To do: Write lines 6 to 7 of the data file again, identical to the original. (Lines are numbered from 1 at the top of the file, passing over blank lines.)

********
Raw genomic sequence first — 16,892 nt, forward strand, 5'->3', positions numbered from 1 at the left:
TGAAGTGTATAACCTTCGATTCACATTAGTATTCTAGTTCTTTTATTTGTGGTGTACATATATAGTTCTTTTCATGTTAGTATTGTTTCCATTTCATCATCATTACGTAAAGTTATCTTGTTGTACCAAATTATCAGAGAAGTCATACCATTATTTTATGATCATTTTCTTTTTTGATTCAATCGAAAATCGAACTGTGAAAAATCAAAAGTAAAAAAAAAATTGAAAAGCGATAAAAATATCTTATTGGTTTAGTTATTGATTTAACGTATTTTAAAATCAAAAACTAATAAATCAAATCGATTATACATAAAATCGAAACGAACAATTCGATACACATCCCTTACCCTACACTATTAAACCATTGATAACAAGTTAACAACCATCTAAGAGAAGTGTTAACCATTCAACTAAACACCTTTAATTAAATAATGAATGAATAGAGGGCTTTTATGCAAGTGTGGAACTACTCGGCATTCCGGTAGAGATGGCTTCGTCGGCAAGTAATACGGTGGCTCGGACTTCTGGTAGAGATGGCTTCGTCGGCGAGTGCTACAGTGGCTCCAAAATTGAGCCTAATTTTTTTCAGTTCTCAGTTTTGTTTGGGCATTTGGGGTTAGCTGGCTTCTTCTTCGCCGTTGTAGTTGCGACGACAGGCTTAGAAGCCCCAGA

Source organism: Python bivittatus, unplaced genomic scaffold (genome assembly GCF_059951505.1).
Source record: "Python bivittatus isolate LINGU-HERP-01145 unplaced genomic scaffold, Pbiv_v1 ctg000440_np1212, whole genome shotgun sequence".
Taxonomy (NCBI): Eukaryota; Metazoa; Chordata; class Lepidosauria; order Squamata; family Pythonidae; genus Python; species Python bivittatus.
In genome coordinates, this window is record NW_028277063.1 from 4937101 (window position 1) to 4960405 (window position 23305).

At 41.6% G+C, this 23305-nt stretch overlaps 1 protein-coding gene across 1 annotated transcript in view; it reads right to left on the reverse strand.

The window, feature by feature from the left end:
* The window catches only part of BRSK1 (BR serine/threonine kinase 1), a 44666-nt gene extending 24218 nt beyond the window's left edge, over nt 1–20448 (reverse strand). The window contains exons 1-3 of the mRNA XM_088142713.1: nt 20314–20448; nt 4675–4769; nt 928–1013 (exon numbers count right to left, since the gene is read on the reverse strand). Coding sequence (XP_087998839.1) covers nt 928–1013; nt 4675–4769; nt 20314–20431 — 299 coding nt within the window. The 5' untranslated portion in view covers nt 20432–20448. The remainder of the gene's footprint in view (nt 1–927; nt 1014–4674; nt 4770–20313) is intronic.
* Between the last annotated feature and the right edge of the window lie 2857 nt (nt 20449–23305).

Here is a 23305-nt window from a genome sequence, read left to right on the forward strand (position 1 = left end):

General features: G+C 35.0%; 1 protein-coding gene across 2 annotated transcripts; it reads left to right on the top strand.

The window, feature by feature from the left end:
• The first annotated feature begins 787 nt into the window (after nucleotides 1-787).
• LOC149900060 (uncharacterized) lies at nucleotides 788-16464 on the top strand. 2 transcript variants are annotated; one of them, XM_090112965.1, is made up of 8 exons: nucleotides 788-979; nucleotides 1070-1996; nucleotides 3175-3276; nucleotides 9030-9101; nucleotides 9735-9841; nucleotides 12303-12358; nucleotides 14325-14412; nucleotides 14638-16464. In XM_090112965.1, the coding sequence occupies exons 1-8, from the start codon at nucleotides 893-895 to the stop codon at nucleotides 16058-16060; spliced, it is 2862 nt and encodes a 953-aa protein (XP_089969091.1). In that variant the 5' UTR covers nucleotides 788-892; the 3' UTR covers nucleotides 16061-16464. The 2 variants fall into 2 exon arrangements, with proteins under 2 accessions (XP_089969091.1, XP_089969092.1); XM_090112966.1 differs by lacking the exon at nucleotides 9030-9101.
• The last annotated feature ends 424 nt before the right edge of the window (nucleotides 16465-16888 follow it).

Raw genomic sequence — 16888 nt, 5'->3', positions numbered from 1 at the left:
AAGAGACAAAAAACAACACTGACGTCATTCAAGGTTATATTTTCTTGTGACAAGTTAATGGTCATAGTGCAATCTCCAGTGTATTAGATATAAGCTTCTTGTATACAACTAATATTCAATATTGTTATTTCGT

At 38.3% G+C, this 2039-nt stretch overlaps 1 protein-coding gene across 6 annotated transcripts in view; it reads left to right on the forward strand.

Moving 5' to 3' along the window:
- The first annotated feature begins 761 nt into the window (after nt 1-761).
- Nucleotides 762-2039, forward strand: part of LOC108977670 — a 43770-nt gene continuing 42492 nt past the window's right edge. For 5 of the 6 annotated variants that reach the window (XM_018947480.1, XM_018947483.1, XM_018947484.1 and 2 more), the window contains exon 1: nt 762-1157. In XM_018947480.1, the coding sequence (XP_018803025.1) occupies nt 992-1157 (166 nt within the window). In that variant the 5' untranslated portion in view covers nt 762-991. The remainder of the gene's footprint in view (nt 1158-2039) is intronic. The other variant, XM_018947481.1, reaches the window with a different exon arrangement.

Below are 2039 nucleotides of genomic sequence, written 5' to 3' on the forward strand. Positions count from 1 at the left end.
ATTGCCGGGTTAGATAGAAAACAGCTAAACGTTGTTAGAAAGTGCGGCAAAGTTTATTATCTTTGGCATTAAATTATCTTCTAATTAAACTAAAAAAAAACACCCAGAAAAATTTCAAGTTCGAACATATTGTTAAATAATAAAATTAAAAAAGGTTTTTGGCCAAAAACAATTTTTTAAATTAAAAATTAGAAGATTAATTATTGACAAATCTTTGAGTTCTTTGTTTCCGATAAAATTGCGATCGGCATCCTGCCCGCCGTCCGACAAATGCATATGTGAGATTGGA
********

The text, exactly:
In genome coordinates, this window is record NW_028277063.1 from 4937101 (window position 1) to 4960405 (window position 23305).

At 41.6% G+C, this 23305-nt stretch overlaps 1 protein-coding gene across 1 annotated transcript in view; it reads right to left on the reverse strand.